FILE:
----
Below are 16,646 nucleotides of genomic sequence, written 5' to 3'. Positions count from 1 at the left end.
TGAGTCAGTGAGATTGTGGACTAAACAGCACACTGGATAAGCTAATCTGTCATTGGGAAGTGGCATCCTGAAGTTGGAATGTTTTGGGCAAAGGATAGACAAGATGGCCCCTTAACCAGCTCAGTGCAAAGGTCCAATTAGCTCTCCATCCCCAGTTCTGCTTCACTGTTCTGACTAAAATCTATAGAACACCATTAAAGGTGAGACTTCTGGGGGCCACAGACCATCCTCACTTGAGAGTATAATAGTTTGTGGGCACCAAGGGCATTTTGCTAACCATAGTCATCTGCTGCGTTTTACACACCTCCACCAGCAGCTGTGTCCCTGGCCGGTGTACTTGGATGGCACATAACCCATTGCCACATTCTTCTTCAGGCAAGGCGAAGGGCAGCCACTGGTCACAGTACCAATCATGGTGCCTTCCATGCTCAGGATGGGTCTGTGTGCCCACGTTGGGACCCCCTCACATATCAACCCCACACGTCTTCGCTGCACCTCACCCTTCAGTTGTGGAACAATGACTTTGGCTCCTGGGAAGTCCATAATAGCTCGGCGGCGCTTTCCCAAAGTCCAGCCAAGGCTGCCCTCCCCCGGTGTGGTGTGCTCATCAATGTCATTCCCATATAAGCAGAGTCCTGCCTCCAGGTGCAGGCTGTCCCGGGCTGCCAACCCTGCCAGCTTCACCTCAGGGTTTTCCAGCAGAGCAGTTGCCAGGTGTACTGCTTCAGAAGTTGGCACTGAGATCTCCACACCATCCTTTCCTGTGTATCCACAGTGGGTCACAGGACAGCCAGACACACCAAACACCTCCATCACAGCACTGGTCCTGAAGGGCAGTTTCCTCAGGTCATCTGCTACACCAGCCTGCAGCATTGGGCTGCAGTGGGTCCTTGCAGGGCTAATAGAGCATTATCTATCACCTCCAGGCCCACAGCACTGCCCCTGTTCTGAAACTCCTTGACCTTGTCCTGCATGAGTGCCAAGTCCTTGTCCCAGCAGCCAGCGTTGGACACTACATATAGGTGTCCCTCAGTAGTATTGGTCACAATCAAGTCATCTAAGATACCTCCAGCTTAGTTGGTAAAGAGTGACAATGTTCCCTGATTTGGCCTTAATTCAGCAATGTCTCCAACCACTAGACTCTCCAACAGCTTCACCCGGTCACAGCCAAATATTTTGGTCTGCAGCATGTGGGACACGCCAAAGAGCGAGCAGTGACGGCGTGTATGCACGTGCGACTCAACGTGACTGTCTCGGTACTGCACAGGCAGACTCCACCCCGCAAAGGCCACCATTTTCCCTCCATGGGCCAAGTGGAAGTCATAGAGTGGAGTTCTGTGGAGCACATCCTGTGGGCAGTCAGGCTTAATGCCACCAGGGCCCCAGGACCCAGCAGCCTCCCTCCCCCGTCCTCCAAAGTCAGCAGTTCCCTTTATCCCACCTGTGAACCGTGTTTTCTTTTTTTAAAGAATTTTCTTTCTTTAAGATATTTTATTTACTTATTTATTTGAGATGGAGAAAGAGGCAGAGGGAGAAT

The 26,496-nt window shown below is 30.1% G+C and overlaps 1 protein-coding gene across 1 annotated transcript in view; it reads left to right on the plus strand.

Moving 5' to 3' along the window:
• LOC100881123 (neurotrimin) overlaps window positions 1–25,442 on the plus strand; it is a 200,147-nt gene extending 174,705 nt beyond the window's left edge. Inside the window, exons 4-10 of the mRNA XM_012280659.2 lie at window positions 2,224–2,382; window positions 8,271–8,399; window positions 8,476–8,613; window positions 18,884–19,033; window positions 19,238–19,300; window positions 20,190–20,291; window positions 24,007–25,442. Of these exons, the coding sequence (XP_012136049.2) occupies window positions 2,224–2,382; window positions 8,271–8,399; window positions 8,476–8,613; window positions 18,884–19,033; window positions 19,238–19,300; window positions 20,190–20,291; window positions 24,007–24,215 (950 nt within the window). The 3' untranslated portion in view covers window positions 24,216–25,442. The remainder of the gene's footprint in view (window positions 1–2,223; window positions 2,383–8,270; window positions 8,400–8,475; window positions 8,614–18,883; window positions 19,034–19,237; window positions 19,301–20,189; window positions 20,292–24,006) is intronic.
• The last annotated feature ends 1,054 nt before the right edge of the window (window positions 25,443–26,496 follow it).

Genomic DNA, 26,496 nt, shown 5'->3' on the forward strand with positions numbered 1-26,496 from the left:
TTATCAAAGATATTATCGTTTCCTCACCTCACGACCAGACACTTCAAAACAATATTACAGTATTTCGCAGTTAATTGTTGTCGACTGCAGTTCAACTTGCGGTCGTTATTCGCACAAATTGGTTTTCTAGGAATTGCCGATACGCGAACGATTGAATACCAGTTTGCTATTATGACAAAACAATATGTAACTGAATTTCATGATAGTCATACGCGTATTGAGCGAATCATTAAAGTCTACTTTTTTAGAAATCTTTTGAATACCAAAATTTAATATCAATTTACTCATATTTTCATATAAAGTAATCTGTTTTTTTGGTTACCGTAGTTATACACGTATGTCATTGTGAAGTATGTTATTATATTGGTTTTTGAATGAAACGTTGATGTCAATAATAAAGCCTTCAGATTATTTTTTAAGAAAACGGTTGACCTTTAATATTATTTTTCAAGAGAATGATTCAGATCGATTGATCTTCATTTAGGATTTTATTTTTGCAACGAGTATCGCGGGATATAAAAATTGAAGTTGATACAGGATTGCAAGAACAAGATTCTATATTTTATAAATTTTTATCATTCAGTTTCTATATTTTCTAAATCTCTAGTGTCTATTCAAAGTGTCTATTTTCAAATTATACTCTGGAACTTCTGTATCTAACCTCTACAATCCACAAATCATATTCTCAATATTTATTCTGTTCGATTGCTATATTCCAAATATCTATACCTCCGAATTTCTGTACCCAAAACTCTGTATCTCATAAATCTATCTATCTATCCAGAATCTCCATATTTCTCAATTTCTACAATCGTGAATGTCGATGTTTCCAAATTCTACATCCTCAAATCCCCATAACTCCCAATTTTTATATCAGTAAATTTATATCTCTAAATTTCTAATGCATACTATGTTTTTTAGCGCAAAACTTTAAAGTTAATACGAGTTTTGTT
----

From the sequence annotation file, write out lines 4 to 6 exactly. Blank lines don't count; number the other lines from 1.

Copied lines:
Moving 5' to 3' along the window:
• LOC100881123 (neurotrimin) overlaps window positions 1–25,442 on the plus strand; it is a 200,147-nt gene extending 174,705 nt beyond the window's left edge. Inside the window, exons 4-10 of the mRNA XM_012280659.2 lie at window positions 2,224–2,382; window positions 8,271–8,399; window positions 8,476–8,613; window positions 18,884–19,033; window positions 19,238–19,300; window positions 20,190–20,291; window positions 24,007–25,442. Of these exons, the coding sequence (XP_012136049.2) occupies window positions 2,224–2,382; window positions 8,271–8,399; window positions 8,476–8,613; window positions 18,884–19,033; window positions 19,238–19,300; window positions 20,190–20,291; window positions 24,007–24,215 (950 nt within the window). The 3' untranslated portion in view covers window positions 24,216–25,442. The remainder of the gene's footprint in view (window positions 1–2,223; window positions 2,383–8,270; window positions 8,400–8,475; window positions 8,614–18,883; window positions 19,034–19,237; window positions 19,301–20,189; window positions 20,292–24,006) is intronic.
• The last annotated feature ends 1,054 nt before the right edge of the window (window positions 25,443–26,496 follow it).